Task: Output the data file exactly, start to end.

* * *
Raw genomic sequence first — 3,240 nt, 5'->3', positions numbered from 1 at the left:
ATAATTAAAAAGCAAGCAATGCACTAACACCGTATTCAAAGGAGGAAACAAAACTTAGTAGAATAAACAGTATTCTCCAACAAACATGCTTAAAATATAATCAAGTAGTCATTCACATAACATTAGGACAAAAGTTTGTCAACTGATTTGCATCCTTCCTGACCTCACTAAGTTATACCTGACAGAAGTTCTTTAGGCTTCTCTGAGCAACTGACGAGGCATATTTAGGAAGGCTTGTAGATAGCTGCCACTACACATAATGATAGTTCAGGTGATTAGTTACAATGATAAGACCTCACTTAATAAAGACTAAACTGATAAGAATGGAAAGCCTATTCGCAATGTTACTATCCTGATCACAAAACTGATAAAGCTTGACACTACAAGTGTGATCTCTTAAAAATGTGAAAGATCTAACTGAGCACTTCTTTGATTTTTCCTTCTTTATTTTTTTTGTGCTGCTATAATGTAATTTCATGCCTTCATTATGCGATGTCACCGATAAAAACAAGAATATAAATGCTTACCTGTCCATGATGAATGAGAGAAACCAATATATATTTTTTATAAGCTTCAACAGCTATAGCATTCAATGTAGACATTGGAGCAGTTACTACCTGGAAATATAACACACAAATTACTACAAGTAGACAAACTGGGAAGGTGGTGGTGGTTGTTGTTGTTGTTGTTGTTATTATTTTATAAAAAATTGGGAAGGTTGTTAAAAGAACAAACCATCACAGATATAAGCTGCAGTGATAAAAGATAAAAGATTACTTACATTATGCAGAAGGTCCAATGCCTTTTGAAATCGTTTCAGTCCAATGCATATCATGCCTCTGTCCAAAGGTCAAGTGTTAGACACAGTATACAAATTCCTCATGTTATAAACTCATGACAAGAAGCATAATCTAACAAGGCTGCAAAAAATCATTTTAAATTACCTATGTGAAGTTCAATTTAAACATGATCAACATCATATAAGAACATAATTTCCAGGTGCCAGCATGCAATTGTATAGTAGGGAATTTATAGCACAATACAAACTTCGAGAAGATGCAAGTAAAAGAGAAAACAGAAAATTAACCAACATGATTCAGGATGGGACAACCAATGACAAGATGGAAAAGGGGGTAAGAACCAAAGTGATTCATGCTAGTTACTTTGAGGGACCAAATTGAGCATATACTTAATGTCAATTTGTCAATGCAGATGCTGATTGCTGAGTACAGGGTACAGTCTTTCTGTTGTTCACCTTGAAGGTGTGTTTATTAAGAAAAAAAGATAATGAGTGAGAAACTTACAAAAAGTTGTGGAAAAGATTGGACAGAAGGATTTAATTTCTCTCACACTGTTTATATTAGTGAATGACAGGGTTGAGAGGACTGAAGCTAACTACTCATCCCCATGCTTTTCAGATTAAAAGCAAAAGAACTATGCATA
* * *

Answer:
Raw genomic sequence first — 3,240 nt, 5'->3', positions numbered from 1 at the left:
ATAATTAAAAAGCAAGCAATGCACTAACACCGTATTCAAAGGAGGAAACAAAACTTAGTAGAATAAACAGTATTCTCCAACAAACATGCTTAAAATATAATCAAGTAGTCATTCACATAACATTAGGACAAAAGTTTGTCAACTGATTTGCATCCTTCCTGACCTCACTAAGTTATACCTGACAGAAGTTCTTTAGGCTTCTCTGAGCAACTGACGAGGCATATTTAGGAAGGCTTGTAGATAGCTGCCACTACACATAATGATAGTTCAGGTGATTAGTTACAATGATAAGACCTCACTTAATAAAGACTAAACTGATAAGAATGGAAAGCCTATTCGCAATGTTACTATCCTGATCACAAAACTGATAAAGCTTGACACTACAAGTGTGATCTCTTAAAAATGTGAAAGATCTAACTGAGCACTTCTTTGATTTTTCCTTCTTTATTTTTTTTGTGCTGCTATAATGTAATTTCATGCCTTCATTATGCGATGTCACCGATAAAAACAAGAATATAAATGCTTACCTGTCCATGATGAATGAGAGAAACCAATATATATTTTTTATAAGCTTCAACAGCTATAGCATTCAATGTAGACATTGGAGCAGTTACTACCTGGAAATATAACACACAAATTACTACAAGTAGACAAACTGGGAAGGTGGTGGTGGTTGTTGTTGTTGTTGTTGTTATTATTTTATAAAAAATTGGGAAGGTTGTTAAAAGAACAAACCATCACAGATATAAGCTGCAGTGATAAAAGATAAAAGATTACTTACATTATGCAGAAGGTCCAATGCCTTTTGAAATCGTTTCAGTCCAATGCATATCATGCCTCTGTCCAAAGGTCAAGTGTTAGACACAGTATACAAATTCCTCATGTTATAAACTCATGACAAGAAGCATAATCTAACAAGGCTGCAAAAAATCATTTTAAATTACCTATGTGAAGTTCAATTTAAACATGATCAACATCATATAAGAACATAATTTCCAGGTGCCAGCATGCAATTGTATAGTAGGGAATTTATAGCACAATACAAACTTCGAGAAGATGCAAGTAAAAGAGAAAACAGAAAATTAACCAACATGATTCAGGATGGGACAACCAATGACAAGATGGAAAAGGGGGTAAGAACCAAAGTGATTCATGCTAGTTACTTTGAGGGACCAAATTGAGCATATACTTAATGTCAATTTGTCAATGCAGATGCTGATTGCTGAGTACAGGGTACAGTCTTTCTGTTGTTCACCTTGAAGGTGTGTTTATTAAGAAAAAAAGATAATGAGTGAGAAACTTACAAAAAGTTGTGGAAAAGATTGGACAGAAGGATTTAATTTCTCTCACACTGTTTATATTAGTGAATGACAGGGTTGAGAGGACTGAAGCTAACTACTCATCCCCATGCTTTTCAGATTAAAAGCAAAAGAACTATGCATA